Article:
Published on 11th December 2014
United Progressive Fraternity – Fall In Love With The World
Well, what can I say? We’ve lived together for a couple of weeks and each day, with every format/device I have used to play United Progressive Fraternity (UPF) I have become more content – MP3, from the download, through the computer, headphones and a Bluetooth speaker, CD in the car and on my hi-fi.
I knew nothing of this band, and maybe you don’t either, so a résumé. UPF formed from the ashes of Unitopia, an Australian band (nowt wrong wit that, poppet), a group of select, and well known progressive musicians and their guests: Mark Trueack – vocals, Matt Williams – guitar, Dave Hopgood – Drums and Tim Irrgang – percussion. This is the core of UPF, laying down the base sound that is enhanced by numerous guests, hence I suppose fraternity or brotherhood.
Listening to the overall sound of the album, it is the guests that contribute to the final sound, with the possible exception of the pared down title track Fall in love with the World, a simple ballad whose message is all the better for not hiding behind layers of production. But maybe that is the point, here they are, and friends too. I think we will not find out until the live performances, work permits allowing, and perhaps a second album.
The album opens with We Only Get One World (Overture), an interesting blend of world influences, and some Kashmir/Turkish musical stylings blended with western rock. The opening few bars very much remind me of Peter Gabriel’s Passion, from the soundtrack to The Last Temptation of Christ. The second track Choices is a combination of world influences; Eastern European and Arabic, a little Scandinavian metal, and Mark’s crystal-clear vocals, and is none the worse for that. It’s a nice entrance into an album, and it’s definitely radio friendly. These opening two songs are stronger on second hearing, and they are better viewed as a whole rather than two separate tracks. A rough comparison would be the long introduction on IQ’s The Road of Bones, where the introduction adds to the whole.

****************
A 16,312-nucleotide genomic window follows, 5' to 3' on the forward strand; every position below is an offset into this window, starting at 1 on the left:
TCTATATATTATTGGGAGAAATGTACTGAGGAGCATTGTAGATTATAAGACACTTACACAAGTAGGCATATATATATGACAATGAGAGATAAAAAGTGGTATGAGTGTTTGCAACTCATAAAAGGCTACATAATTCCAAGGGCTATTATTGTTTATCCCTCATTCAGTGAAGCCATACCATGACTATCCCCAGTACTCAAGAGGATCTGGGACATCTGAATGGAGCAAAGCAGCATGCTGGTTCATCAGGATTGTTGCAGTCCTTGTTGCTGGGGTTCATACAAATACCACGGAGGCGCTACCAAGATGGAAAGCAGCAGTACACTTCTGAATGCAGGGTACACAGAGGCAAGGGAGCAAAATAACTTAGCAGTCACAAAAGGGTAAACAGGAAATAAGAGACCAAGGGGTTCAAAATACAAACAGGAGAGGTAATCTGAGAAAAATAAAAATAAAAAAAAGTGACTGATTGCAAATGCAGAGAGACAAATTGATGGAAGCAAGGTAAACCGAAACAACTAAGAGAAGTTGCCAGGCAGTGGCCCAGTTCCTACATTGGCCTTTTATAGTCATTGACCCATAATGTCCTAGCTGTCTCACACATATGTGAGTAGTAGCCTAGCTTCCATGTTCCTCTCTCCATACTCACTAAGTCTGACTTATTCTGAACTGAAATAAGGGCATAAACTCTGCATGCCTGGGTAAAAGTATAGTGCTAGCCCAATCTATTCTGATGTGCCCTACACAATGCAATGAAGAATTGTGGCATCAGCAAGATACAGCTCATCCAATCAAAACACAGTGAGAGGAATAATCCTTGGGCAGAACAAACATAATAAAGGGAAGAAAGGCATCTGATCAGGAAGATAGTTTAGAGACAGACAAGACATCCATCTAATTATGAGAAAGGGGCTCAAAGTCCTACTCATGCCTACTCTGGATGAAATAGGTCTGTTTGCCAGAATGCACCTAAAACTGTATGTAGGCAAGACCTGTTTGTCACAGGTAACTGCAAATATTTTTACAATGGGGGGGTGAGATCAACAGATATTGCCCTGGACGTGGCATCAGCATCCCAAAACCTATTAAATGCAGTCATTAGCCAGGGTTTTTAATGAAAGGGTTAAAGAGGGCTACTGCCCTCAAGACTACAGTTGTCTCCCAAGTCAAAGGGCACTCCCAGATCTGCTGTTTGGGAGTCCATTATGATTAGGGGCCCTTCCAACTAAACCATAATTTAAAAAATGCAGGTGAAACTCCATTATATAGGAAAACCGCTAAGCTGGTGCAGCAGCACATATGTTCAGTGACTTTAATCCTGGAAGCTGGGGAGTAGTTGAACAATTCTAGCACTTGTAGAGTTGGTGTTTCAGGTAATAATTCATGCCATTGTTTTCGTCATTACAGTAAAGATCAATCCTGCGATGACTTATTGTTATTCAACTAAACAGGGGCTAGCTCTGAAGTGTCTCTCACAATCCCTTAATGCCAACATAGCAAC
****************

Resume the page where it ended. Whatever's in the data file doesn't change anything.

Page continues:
Intersection is heavily Yes influenced, particularly in the jazz-rock style of the bridge. The lighter end of the rock world seems to be the form of this track and without the bridge it would easily fit into an AOR radio show. A lot of attention has been paid to the writing and the melody is strong. It could be easily dismissed as pop on early listens, but it grows on you, especially if heard loud and clear.
I would say there are bits of Jethro Tull and Supertramp in Water, but with more of a jazz edge. Add to that a smidgeon of Yes, a little Foreigner, and other bands from my youth (the eighties…I say youth but 20’s), but it doesn’t sound dated. The message is clear in the lyrics, and it is a strong and valid one. Jon Anderson sings backing vocals on this, and unlike the previous track it is not a Yes simulacrum. It’s a good pop tune rather than prog, whatever that may be, even with the bridge passage. You might think this sounds disparaging, but it isn’t. Prog to my mind is a combination of musical influences, this track just compacts it into a relatively short form. I could happily sing along to this, disturbing anyone unfortunate to be in earshot.
Don’t Look Back – Turn Left is a jazzy, danceable, love sax (not a typo), family friendly tune. It’s a good song, using the interaction of spoken passages and it drives along quite nicely. If I am being honest though, it is also the track that I am most likely to skip. I cannot quite put my finger on why, but I think it is one to decide for yourself.